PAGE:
I thought about doing that and talked to two bike shops but after parts and labor it would have been at least two to three hundred more than simply buying the Fusion for $600 (on sale).

    Nonetheless I’ve been pretty happy with the Fusion, with the exception of the handlebars/large light and the general look of it.

  15. Logan says:

    Still a lot less than a car 😉

  16. rachel says:

    Sygyzy, no the chain length does not change when you flip the wheel. You determine the chain length before you put the cog/freewheel onto a track hub. Since you don’t have a derailleur, the chain line has to be straight. That means if you have a wheel with a flip-flop hub (i.e. a track side for a cog and on the other side you can place a singlespeed freewheel) you’ll have to have a cog and freewheel that are the same size.

    I usually carry an adjustable wrench since most fixed gear wheels are not equipped with quick releases.

    I hope this clarifies some things, but as I mentioned before check out sheldonbrown.com. He’s got a lot of stuff on fixed gears and a glossary, just in case I confounded some of y’all.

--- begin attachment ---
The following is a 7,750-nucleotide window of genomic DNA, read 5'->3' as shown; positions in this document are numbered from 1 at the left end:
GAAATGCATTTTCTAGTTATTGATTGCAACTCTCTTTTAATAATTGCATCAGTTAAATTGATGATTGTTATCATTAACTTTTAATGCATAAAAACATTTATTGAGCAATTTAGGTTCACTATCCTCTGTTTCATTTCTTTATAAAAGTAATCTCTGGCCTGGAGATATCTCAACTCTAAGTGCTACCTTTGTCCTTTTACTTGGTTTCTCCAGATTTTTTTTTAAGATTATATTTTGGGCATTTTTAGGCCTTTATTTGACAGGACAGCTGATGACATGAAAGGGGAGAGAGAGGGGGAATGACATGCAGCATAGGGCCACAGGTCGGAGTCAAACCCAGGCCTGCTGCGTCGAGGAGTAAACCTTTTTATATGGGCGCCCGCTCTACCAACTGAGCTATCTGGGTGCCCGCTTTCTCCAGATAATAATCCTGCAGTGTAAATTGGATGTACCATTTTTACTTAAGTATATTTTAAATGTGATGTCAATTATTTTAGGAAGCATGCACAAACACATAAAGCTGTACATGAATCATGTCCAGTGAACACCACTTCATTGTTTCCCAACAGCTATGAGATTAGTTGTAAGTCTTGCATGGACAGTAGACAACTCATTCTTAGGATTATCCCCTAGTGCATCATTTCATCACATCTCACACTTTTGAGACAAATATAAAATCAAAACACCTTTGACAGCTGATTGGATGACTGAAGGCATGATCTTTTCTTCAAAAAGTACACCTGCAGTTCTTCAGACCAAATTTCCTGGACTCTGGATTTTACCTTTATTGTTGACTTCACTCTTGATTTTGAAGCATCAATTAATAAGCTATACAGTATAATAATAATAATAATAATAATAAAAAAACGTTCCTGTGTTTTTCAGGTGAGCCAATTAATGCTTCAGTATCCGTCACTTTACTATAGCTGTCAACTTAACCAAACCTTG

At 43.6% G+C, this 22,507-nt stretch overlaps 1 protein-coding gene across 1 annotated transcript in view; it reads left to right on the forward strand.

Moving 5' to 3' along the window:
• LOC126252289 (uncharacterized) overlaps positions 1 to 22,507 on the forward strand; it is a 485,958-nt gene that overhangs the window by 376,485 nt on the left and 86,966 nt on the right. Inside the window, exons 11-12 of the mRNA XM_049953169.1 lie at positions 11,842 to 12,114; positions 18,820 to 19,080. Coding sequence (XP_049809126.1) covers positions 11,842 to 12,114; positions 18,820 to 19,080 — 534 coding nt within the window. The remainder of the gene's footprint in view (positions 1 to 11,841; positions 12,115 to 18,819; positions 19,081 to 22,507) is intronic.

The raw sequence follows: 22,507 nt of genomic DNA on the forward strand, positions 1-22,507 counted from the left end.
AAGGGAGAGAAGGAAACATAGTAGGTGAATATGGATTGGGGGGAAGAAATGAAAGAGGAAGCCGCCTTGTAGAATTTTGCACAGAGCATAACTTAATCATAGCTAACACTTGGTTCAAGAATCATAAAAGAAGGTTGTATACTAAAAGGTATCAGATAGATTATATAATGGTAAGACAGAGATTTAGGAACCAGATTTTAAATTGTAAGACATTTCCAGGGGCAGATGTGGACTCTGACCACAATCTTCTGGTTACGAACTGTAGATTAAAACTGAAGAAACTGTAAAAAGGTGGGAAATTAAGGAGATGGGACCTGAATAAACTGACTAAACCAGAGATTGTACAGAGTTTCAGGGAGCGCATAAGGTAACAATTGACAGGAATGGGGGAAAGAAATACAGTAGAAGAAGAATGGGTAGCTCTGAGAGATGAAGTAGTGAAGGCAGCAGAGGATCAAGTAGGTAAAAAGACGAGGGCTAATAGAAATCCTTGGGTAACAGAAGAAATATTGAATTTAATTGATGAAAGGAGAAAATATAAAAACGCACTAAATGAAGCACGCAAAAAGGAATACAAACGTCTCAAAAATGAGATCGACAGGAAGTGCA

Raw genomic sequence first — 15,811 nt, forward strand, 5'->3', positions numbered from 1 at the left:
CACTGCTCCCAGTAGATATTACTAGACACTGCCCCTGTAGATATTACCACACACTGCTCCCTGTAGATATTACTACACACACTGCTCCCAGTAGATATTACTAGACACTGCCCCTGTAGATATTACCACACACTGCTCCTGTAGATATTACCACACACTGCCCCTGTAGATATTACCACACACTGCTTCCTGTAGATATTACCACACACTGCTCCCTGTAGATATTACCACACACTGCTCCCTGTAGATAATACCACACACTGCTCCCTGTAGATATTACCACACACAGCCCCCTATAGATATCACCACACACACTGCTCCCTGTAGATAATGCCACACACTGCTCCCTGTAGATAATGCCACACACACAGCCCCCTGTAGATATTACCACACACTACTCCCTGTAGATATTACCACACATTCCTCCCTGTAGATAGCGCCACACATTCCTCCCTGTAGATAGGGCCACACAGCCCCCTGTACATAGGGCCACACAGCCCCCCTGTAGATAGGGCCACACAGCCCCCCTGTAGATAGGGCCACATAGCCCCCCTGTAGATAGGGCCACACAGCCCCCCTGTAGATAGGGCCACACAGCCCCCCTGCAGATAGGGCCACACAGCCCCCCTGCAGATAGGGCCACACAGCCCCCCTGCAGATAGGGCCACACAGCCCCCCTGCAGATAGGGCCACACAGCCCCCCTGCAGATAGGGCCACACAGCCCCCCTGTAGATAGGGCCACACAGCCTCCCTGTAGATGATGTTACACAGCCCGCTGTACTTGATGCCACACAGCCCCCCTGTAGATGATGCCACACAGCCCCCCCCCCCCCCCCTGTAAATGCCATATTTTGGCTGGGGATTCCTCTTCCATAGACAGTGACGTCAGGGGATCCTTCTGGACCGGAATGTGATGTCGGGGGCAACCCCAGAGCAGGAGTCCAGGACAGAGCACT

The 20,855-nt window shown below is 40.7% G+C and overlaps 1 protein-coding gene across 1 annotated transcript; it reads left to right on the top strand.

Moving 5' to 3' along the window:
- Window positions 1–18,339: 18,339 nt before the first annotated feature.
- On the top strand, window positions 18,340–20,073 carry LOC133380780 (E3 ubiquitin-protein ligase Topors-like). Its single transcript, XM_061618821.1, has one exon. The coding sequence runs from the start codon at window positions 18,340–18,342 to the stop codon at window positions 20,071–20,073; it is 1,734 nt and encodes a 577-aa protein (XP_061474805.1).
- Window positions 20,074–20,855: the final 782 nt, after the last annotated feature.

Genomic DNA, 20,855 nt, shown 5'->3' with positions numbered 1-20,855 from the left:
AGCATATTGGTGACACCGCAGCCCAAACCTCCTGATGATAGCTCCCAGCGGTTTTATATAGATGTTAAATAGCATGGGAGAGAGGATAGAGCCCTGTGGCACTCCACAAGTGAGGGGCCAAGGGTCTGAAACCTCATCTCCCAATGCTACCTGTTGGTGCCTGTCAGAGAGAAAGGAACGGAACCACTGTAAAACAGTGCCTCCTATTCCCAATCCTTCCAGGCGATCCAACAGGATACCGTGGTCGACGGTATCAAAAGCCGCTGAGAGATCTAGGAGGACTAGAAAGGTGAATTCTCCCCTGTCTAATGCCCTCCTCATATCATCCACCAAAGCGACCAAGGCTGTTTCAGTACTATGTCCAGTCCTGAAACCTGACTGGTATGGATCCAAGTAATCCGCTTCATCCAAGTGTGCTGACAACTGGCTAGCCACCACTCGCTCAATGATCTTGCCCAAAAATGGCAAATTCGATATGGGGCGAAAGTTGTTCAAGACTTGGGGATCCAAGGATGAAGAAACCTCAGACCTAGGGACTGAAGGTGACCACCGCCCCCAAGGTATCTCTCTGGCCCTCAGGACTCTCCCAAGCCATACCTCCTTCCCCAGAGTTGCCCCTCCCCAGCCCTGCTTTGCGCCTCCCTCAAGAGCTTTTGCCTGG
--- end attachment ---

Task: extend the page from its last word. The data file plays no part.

17. Mike in Florida says:

    Nice bike. Bullhorns + carpal tunnel syndrome = no 9-2-5 for me. 🙁

  18. Fritz says:

    Sygyzy, most fixed and SS bikes aren’t equipped with Quick Release, so many of us carry a wrench for the inevitable flat tires anyway. Flipping a rear tire is done pretty quickly. I carry a small monkey wrench as seen in this photo. At home I’ll use a regular 15 mm wrench but standard wrenches are too long to fit in my saddle bag. There are short purpose-built 15 mm wrenches available specifically for carrying in a saddle bag.

    Rachel, the 925 does have different tooth counts on the fixed and freewheel sides, but the fork end is long enough to accommodate the difference. Most people put a bigger cog (for slower, easier cycling) on the freewheel side.

  19. Eric S says:

    To Rachel and the others who responded to my questions: Thanks! I look forward to trying it out one day…

  20. lawrence says:

    That figures!!! I just bought a 2007 model and now redline puts out a nicer model…

  21. Jared H says:

    Paint looks great. I can’t say I have a preference on the handlebars. Switch to some clipless pedals and maybe a more gnarly looking saddle and I’ll put both thumbs up.